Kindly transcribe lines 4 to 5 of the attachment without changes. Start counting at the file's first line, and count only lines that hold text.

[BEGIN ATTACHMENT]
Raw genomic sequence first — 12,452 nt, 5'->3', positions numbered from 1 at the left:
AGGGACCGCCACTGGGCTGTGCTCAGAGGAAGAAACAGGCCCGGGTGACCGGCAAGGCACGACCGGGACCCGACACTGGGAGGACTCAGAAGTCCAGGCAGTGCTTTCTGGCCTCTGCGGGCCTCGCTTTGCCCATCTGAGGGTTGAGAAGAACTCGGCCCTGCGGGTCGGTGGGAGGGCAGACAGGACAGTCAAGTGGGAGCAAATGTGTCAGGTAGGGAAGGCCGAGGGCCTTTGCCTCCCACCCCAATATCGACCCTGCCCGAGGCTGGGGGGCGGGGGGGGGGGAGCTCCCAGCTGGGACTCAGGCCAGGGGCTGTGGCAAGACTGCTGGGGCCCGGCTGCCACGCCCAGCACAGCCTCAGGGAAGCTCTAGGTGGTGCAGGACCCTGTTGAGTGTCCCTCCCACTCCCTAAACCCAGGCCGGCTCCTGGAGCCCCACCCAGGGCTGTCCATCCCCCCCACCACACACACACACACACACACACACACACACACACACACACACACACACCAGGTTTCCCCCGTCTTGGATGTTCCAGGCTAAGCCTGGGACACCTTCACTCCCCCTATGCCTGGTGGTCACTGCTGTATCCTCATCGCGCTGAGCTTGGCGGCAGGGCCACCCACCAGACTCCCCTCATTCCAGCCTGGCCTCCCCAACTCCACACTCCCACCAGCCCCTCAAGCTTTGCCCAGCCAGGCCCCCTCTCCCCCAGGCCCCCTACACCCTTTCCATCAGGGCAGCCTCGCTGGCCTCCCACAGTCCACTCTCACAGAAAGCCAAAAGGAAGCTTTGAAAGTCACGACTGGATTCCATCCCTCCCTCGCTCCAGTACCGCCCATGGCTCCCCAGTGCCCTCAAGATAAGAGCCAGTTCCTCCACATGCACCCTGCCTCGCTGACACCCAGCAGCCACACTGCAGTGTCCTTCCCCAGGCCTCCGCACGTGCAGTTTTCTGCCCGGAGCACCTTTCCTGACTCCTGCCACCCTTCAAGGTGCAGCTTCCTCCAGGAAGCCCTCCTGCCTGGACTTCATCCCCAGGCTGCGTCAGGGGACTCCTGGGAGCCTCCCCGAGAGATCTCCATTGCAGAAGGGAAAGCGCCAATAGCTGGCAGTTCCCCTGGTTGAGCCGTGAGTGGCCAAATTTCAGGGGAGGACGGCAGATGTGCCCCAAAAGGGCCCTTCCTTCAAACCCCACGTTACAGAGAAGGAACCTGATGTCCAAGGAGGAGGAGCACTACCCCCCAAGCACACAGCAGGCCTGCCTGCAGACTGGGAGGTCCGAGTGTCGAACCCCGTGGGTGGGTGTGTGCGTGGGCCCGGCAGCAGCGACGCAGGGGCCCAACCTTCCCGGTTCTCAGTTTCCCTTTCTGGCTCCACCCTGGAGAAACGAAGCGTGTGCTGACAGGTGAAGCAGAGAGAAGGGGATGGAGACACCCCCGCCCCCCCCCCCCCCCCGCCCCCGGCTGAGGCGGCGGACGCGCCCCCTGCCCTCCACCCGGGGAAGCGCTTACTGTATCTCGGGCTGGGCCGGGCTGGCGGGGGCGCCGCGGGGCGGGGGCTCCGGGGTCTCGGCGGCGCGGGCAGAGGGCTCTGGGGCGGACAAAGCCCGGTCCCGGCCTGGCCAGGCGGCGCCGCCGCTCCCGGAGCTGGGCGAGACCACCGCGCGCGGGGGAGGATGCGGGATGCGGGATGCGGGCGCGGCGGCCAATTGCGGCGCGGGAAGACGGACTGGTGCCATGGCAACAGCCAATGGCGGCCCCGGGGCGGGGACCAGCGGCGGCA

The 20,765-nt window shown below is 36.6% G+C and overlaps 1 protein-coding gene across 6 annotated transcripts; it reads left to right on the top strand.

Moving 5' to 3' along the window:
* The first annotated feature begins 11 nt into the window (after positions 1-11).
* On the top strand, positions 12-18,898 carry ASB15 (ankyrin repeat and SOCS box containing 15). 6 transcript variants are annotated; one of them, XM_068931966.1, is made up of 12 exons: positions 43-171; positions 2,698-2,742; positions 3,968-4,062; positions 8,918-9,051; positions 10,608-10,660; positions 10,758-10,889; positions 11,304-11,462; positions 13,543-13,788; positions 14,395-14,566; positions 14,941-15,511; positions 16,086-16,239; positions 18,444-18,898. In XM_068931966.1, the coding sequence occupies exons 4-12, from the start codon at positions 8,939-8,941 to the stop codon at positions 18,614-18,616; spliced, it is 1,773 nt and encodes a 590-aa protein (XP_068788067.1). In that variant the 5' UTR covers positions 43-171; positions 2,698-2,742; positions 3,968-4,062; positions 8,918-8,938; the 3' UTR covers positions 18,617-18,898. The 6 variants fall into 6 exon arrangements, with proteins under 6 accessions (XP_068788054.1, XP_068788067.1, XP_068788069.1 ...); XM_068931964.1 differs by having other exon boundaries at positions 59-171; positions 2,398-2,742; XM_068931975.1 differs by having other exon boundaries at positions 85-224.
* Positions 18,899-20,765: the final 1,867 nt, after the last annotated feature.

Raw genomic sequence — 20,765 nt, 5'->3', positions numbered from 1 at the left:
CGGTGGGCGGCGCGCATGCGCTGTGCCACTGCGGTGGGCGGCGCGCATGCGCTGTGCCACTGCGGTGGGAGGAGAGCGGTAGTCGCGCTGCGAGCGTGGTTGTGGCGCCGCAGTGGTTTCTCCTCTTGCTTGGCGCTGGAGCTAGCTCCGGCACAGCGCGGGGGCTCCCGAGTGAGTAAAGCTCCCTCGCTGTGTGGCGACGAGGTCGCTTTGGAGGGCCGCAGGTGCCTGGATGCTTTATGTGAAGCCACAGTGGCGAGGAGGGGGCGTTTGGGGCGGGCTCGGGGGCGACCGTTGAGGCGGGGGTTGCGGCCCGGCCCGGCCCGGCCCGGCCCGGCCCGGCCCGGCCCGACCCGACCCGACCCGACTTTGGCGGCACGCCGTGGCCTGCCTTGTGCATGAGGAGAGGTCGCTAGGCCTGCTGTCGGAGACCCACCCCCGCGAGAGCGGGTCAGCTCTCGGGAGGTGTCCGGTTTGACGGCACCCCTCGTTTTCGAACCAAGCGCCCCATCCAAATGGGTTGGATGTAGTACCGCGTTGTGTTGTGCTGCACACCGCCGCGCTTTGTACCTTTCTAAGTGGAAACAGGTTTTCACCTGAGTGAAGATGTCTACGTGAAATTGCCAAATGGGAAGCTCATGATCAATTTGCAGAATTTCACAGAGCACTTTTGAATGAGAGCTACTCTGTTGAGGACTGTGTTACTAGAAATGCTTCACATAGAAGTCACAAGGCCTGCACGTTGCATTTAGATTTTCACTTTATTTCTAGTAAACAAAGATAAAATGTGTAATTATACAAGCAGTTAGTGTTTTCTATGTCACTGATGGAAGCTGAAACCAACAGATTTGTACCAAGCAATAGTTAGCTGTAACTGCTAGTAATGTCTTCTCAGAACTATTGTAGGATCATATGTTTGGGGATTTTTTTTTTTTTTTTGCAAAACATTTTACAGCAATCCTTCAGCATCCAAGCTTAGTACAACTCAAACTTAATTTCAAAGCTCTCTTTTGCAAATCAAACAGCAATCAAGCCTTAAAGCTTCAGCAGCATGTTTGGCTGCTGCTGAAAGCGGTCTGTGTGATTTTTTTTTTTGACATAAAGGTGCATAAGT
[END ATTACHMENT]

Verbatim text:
Moving 5' to 3' along the window:
* The first annotated feature begins 11 nt into the window (after positions 1-11).